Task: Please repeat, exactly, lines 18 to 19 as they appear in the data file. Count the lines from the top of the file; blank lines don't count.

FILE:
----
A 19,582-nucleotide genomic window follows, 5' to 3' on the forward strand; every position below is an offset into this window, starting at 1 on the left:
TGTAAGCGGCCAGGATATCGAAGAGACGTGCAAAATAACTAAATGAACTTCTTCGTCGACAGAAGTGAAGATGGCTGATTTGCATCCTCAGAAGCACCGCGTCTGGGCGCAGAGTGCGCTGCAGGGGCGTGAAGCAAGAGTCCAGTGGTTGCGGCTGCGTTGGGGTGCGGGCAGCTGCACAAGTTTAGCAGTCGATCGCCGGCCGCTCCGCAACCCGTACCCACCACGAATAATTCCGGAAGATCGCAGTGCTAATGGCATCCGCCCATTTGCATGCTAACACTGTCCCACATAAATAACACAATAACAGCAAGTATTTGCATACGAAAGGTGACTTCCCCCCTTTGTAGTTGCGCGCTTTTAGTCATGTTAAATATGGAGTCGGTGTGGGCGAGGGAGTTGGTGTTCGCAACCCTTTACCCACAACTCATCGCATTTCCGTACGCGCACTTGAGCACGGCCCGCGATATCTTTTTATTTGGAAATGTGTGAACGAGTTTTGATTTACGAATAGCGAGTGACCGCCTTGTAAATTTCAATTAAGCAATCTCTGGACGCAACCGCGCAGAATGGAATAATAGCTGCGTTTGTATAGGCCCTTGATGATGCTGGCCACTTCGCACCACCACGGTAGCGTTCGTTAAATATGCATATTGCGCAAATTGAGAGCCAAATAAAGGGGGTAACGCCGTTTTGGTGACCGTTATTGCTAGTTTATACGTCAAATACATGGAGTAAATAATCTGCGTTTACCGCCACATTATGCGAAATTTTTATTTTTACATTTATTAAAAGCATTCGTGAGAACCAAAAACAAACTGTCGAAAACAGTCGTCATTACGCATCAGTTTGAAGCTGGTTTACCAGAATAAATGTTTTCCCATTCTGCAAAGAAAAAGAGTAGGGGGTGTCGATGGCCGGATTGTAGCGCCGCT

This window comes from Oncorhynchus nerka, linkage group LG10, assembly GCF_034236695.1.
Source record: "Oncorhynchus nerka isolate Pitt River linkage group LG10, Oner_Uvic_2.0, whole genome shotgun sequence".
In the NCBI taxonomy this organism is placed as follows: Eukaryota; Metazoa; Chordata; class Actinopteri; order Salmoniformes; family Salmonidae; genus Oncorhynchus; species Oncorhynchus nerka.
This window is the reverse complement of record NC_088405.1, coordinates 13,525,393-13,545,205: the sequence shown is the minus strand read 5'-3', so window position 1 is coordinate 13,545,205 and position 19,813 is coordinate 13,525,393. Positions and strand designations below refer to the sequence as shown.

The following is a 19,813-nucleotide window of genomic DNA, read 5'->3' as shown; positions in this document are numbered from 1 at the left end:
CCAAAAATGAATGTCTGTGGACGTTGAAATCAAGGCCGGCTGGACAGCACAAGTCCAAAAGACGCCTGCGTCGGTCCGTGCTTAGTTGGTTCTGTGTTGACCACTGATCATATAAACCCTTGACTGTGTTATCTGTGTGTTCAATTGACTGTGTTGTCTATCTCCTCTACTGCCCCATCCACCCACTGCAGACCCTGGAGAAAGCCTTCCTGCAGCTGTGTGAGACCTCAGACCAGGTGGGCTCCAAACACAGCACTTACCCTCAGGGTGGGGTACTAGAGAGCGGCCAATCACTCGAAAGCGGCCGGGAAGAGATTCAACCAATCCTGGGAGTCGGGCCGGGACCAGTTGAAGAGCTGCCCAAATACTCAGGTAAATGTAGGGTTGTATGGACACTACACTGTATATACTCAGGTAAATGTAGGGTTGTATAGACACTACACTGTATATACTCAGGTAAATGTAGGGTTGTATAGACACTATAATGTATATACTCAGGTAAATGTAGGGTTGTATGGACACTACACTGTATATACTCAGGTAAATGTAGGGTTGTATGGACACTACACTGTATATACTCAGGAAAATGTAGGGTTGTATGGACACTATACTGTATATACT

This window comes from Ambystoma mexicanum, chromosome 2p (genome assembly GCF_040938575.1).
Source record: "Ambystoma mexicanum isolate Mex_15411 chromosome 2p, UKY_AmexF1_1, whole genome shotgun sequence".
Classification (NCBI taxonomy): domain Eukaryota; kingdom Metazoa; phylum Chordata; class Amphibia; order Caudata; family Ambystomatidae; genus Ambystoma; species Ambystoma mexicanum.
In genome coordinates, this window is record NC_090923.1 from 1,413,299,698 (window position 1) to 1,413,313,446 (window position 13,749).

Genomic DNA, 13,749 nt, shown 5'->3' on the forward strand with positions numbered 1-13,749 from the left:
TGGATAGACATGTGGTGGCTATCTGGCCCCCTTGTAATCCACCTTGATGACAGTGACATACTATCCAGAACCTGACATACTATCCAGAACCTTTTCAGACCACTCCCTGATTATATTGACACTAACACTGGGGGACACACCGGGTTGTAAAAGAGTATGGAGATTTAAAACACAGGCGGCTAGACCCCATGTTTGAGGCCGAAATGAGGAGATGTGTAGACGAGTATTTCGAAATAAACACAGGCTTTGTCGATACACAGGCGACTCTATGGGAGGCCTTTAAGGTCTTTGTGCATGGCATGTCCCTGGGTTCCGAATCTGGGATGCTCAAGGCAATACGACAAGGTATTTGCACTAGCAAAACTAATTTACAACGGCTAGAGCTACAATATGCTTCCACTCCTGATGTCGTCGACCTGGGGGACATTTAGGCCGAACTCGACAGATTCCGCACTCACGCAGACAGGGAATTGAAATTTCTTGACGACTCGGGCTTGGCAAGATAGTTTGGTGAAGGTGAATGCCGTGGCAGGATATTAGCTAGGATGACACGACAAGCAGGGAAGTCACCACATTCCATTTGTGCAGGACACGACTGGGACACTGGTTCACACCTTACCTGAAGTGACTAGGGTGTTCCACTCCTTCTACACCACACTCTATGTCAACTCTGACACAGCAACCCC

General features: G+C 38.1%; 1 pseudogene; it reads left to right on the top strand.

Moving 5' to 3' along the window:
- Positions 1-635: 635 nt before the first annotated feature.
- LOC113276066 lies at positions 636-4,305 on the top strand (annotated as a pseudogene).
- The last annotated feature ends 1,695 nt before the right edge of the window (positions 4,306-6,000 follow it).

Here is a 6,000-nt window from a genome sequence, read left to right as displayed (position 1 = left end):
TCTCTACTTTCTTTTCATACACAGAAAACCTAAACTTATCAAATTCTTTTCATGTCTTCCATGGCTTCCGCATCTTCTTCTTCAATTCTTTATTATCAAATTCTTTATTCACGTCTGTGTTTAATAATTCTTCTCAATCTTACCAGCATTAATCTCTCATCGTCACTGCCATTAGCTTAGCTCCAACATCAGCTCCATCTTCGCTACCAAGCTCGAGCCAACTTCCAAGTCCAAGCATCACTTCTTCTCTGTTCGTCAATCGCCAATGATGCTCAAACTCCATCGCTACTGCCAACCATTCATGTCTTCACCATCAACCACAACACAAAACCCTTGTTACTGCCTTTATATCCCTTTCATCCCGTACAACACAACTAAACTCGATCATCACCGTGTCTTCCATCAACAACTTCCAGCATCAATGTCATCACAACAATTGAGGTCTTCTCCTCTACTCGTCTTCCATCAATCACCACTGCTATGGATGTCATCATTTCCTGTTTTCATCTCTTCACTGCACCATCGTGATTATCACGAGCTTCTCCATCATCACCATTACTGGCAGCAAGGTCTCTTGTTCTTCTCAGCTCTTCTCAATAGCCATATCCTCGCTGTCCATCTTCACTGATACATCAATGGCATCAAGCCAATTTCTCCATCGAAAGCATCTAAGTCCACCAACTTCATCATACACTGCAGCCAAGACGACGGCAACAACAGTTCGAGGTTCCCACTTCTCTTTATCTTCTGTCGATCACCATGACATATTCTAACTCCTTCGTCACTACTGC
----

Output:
- LOC113276066 lies at positions 636-4,305 on the top strand (annotated as a pseudogene).
- The last annotated feature ends 1,695 nt before the right edge of the window (positions 4,306-6,000 follow it).